I’m lying on my bed right now, relaxing after what has been one of the most hectic months for me on record. Between work, moving into a new place, and other business/personal social activities, I’m finally winding down. Phew. I had forgotten what it felt like to inhale and exhale at my own leisure.
Right now, it’s completely silent, save for my fingers typing. And when it’s this silent, I look outside to the tops of trees in the woods. And I can’t help but imagine what life was like 150 years ago, when trees were all that existed in the area in which I live. When this time of year was about nothing but family and the love that was felt when the family was unified. Although the families that first settled in this area are long gone, you can feel them sometimes when a gentle wind caresses your face as you step outside. That’s when you know Christmas is still, albeit marginally, as close to God as it always was.
It should go without saying that we live hurried, scattered existences. I told you I had a hectic December, but I’ll be damned if I wasn’t the only one in my social circles that was busy this month. On top of that, all you need do is step outside to be assaulted with the din of irrevocable, insatiable capitalism. Companies try to tug at your heartstrings with ads and marketing ploys, stores open before sunrise to make it convenient for you (but not for their employees – been there, done that), and money is being shelled out now more than any time of year as a misunderstood means of expressing love and gratitude. In America, it’s almost as if Christmas is recognized not by the spirituality of the occasion, but by the recreation of it. How many times have you heard someone say, “I can’t wait to watch [Christmas special]!” or “I can’t wait to see [TV event]!” or “I can’t wait to eat [holiday dish]!” Even in the spare, brief moments throughout this month when I had some time to bask in the simple beauty of the season, it was interrupted by whatever was on TV that night.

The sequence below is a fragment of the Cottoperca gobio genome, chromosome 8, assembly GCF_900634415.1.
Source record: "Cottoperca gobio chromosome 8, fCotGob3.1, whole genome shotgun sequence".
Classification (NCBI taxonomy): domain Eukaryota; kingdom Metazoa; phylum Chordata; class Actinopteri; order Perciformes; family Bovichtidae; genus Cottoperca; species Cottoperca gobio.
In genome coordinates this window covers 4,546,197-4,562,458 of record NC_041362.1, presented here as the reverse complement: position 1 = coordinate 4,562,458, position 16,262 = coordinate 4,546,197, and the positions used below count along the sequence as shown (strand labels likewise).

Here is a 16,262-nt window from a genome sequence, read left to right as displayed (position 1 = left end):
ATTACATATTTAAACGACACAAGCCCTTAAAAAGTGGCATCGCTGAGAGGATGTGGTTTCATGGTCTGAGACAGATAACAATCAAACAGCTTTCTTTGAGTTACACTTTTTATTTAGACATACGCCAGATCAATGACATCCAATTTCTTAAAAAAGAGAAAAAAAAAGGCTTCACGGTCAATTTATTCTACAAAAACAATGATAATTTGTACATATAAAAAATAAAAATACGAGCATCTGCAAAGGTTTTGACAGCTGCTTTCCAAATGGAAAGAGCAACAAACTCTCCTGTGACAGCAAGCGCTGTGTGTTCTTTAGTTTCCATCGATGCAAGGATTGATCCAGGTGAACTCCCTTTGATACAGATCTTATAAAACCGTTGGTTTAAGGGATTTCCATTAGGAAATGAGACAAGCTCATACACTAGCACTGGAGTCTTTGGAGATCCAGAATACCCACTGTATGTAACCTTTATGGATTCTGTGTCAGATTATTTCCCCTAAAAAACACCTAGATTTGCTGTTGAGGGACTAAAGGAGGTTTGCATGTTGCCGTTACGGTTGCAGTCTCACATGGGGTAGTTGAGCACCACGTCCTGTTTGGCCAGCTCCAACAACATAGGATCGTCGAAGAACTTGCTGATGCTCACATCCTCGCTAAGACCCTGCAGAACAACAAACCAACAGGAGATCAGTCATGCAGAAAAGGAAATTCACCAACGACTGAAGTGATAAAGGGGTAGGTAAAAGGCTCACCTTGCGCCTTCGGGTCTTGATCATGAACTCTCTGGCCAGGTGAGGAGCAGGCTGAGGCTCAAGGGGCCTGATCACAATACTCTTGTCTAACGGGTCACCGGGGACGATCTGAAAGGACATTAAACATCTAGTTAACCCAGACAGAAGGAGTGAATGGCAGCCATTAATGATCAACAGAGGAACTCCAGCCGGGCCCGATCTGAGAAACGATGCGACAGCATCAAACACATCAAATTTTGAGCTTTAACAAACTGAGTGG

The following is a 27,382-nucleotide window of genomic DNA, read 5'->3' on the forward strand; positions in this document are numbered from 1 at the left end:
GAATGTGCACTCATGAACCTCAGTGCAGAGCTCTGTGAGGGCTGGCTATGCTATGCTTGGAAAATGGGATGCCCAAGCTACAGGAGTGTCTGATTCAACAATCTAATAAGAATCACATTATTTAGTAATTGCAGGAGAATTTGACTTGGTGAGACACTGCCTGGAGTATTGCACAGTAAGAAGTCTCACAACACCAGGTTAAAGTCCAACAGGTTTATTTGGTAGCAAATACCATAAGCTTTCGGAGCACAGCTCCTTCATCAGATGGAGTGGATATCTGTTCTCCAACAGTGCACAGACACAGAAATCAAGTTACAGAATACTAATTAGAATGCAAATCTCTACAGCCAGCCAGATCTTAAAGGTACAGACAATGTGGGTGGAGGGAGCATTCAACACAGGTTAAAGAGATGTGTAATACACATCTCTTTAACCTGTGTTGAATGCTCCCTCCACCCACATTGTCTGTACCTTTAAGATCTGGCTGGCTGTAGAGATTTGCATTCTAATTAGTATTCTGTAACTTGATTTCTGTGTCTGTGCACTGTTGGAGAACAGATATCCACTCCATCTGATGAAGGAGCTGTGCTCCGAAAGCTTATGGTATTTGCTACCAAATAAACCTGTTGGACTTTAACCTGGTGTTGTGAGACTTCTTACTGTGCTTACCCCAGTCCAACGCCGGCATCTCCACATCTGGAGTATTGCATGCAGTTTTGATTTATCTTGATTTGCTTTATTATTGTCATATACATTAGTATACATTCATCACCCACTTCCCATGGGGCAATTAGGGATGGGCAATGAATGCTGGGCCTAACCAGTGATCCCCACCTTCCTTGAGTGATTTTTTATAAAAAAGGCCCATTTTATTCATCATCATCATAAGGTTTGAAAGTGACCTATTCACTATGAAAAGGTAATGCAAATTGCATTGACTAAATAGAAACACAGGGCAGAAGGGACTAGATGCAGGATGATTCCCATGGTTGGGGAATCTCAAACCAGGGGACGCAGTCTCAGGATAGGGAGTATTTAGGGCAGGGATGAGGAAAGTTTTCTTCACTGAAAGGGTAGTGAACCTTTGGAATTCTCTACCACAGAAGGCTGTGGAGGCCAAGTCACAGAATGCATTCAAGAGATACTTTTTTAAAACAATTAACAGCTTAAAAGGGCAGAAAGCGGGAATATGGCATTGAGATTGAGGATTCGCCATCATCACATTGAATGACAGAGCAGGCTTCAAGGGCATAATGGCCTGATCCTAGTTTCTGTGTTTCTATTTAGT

When did we get so commercial? When did companies dictate what the holidays meant to us? Diverting from Christmas for a second, corporate America was especially prevalent during the Macy’s Parade, in which it was blatantly obvious that the entire affair was a giant marketing ploy. You knew that Macy’s and NBC planned the parade down to a T, and made sure that each and every float and performer touched upon every available viewer demographic that day, combined with the needs of the dozens of sponsors that embellished the floats with their logos. Yes, from a business standpoint, it’s one of the best days of the year to connect with consumers, but for the purists and those who pay attention to the man behind the curtain, it’s like throwing a mouse into the pirhana tank.
Now, I will admit that there are Christmas specials that I love. The old Rankin-Bass specials were passed down to me, and I will definitely pass them down to my children. A Charlie Brown Christmas is wonderful, too. And in recent years, The Sing-Off has become a nice little holiday tradition for me and my family. However, when I turn off the TV, there is my family. And there has always been my family. And there will always be my family. Family is one thing that has endured through the decades. As my parents have told me the stories and showed me the pictures of their childhood Christmases, I cannot help but realize that Christmas is about sharing a miracle with the ones you love, as the moments you share are written indelibly on your consciences. Just as the dining rooms of their homes were packed to the gills in a big, loud, food-filled Italian Christmas extravaganza, so have I grown to know and love the holiday as a time of togetherness, companionship, and, in its more vibrant moments, joy.
Right now, the TV isn’t on, and my family is still downstairs, preparing the Seafood Fra Diavolo. Looking out the window, the sun has set. I can barely see the treetops. It is now Christmas Eve. Tonight, after we eat our dinner, we’ll sit around and watch Mr. Magoo’s Christmas Carol and It’s a Wonderful Life. Yeah, I know, that kinda contradicts the point of this post. But afterwards, we’ll watch Midnight Mass from St. Patrick’s Cathedral in New York. Just like my father attended in Rockland County when he was a kid. And like I attended in my childhood, although we went earlier in the evening. And then my family will head up to bed, and I will stay up and watch a little more of the mass. The only lights on in the room will be the TV, and the sparkling, colorful menagerie on our tree. And as the choir sings “Gloria in excelsis deo”, I’ll soak in the music, the colors, the lights, and the palpable Spirit, and shut my eyes as a faint smile adorns my lips. That’s when the magic encapsulates me. And it will never, ever let go.
To you and yours, have a very Merry Christmas, now and for always.